[show abstract][hide abstract] ABSTRACT: Activated T lymphocytes are abundant in the airway during lung allograft rejection. Based on respiratory viral studies, it is the current paradigm that T cells cannot divide in the airway, and that their accumulation in the lumen of the respiratory tract is the exclusive result of recruitment from other sites, such as mediastinal lymph nodes. Here, we show that CD8(+) T cell activation and proliferation can occur in the airway after orthotopic lung transplantation. We also demonstrate that airway epithelium expresses major histocompatibility class I predominantly on the apical surface, both in vitro and in vivo, and initiates CD8(+) T cell responses in a polarized fashion, favoring luminal activation. Our data identify a unique site for CD8(+) T cell activation after lung transplantation, and suggest that attenuating these responses may provide a clinically relevant target.
American Journal of Respiratory Cell and Molecular Biology 06/2011; 44(6):749-54. · 4.15 Impact Factor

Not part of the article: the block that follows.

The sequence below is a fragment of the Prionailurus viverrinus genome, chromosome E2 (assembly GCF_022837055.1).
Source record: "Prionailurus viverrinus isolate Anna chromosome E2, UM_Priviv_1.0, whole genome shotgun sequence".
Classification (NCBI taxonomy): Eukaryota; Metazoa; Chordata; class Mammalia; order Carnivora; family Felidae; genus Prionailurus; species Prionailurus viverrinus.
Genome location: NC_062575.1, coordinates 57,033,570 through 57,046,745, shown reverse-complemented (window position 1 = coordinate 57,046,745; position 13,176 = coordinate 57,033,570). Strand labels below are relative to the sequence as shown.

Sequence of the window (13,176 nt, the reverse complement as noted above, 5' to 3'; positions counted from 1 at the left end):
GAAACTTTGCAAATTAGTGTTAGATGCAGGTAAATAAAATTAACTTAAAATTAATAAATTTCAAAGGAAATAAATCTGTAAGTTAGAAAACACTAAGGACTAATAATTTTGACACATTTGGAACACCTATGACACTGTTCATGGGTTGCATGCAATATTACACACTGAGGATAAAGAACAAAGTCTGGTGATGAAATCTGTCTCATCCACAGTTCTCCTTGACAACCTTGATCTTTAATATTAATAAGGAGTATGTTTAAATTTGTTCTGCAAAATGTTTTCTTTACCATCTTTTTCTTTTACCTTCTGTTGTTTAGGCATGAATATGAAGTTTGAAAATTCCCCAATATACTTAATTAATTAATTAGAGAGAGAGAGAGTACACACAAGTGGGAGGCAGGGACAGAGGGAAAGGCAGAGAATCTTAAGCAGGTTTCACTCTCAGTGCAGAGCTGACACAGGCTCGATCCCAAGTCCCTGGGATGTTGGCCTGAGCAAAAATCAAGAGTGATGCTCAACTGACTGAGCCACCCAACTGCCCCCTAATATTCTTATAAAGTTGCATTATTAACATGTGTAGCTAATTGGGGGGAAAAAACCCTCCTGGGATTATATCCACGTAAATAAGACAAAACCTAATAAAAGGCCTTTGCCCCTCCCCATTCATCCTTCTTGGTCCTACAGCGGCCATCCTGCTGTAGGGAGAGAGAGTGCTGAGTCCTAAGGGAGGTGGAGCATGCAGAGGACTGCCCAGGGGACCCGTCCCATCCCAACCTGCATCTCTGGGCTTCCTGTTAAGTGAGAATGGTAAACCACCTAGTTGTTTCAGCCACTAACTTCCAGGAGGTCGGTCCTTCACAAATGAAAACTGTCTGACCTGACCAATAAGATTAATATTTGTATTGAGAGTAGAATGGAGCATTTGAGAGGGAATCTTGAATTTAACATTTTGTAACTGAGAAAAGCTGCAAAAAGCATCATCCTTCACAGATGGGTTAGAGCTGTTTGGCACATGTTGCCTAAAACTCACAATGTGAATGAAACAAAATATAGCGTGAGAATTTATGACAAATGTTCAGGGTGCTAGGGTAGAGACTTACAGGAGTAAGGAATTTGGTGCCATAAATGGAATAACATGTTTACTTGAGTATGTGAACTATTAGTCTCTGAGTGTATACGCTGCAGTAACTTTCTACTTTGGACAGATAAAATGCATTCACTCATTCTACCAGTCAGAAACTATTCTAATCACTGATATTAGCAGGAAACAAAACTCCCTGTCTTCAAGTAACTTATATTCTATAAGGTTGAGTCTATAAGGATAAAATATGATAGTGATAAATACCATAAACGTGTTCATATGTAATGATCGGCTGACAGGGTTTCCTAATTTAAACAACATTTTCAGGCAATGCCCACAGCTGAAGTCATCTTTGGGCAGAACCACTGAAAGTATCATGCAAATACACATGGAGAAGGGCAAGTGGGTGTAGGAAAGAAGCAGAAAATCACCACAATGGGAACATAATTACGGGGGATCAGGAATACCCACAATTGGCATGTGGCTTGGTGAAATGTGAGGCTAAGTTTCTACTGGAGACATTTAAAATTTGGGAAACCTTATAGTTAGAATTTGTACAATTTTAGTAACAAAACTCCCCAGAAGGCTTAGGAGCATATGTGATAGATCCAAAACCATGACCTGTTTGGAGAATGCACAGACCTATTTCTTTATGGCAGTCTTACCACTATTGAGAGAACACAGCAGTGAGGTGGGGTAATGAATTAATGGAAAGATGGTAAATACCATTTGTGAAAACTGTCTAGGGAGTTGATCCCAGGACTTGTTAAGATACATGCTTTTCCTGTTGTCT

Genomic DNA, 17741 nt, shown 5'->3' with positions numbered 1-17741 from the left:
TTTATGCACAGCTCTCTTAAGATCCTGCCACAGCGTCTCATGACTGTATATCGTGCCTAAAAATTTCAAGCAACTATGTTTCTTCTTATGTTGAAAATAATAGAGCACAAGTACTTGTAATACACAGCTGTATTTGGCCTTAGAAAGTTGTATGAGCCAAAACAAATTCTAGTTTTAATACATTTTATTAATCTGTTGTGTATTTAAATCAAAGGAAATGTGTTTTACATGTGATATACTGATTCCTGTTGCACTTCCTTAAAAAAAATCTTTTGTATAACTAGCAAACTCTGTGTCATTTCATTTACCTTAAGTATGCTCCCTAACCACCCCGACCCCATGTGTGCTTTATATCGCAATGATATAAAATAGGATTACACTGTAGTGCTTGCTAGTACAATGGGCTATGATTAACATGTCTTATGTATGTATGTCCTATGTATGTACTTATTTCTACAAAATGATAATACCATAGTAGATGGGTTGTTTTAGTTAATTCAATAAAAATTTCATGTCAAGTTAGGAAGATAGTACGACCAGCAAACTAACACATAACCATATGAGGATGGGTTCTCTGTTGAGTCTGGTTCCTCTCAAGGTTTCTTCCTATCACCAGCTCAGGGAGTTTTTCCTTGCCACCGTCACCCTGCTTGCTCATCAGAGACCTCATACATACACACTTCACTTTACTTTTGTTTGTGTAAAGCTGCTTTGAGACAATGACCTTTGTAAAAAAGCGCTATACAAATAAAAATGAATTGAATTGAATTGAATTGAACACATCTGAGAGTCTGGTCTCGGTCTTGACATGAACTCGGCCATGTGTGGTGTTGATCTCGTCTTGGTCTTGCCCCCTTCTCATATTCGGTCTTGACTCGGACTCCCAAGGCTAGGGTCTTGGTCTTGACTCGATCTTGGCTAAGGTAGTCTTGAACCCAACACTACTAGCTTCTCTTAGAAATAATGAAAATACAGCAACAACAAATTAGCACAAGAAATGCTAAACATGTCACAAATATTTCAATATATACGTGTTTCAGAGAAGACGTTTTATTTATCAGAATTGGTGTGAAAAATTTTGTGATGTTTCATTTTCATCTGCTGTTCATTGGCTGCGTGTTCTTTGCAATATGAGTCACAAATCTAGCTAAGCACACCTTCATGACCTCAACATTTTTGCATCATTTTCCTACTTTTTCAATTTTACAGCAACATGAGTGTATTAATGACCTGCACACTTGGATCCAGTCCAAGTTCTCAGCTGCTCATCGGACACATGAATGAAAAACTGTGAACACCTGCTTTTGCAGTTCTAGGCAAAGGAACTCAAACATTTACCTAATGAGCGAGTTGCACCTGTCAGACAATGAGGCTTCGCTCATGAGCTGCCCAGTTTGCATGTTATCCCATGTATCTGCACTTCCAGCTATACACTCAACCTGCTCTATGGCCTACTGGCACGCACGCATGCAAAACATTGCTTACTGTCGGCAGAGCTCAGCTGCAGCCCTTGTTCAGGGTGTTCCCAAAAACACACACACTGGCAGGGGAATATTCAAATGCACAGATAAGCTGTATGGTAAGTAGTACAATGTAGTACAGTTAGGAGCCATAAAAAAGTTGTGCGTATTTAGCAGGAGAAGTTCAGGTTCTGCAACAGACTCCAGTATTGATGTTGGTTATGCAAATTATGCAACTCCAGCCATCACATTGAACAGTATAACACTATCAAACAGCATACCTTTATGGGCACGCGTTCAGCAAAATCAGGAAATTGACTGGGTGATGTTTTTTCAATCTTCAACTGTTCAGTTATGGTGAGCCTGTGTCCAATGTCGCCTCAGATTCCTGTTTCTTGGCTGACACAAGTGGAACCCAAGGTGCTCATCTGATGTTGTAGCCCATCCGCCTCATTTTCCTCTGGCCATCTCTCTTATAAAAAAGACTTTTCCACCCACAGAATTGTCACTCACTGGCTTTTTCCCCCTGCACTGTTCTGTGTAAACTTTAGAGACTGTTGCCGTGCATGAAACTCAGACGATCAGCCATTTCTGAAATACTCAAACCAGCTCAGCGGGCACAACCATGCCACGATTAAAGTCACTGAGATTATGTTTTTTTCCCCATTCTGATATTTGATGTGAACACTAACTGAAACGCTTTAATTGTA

[show abstract][hide abstract] ABSTRACT: Cilia are traditionally classified as motile or primary. Motile cilia are restricted to specific populations of well-differentiated epithelial cells, including those in the airway, brain ventricles, and oviducts. Primary cilia are nonmotile, solitary structures that are present in many cell types, and often have sensory functions such as in the retina and renal tubules. Primary cilia were also implicated in the regulation of fundamental processes in development. Rare depictions of primary cilia in embryonic airways led us to hypothesize that primary cilia in airway cells are temporally related to motile ciliogenesis. We identified primary cilia in undifferentiated, cultured airway epithelial cells from mice and humans and in developing lungs. The solitary cilia in the airways express proteins considered unique to primary cilia, including polycystin-1 and polycystin-2. A temporal analysis of airway epithelial cell differentiation showed that cells with primary cilia acquire markers of motile ciliogenesis, suggesting that motile ciliated cells originate from primary ciliated cells. Whereas motile ciliogenesis requires Foxj1, primary ciliogenesis does not, and the expression of Foxj1 was associated with a loss of primary cilia, just before the appearance of motile cilia. Primary cilia were not found in well-differentiated airway epithelial cells. However, after injury, they appear in the luminal layer of epithelium and in basal cells. The transient nature of primary cilia, together with the temporal and spatial patterns of expression in the development and repair of airway epithelium, suggests a critical role of primary cilia in determining outcomes during airway epithelial cell differentiation.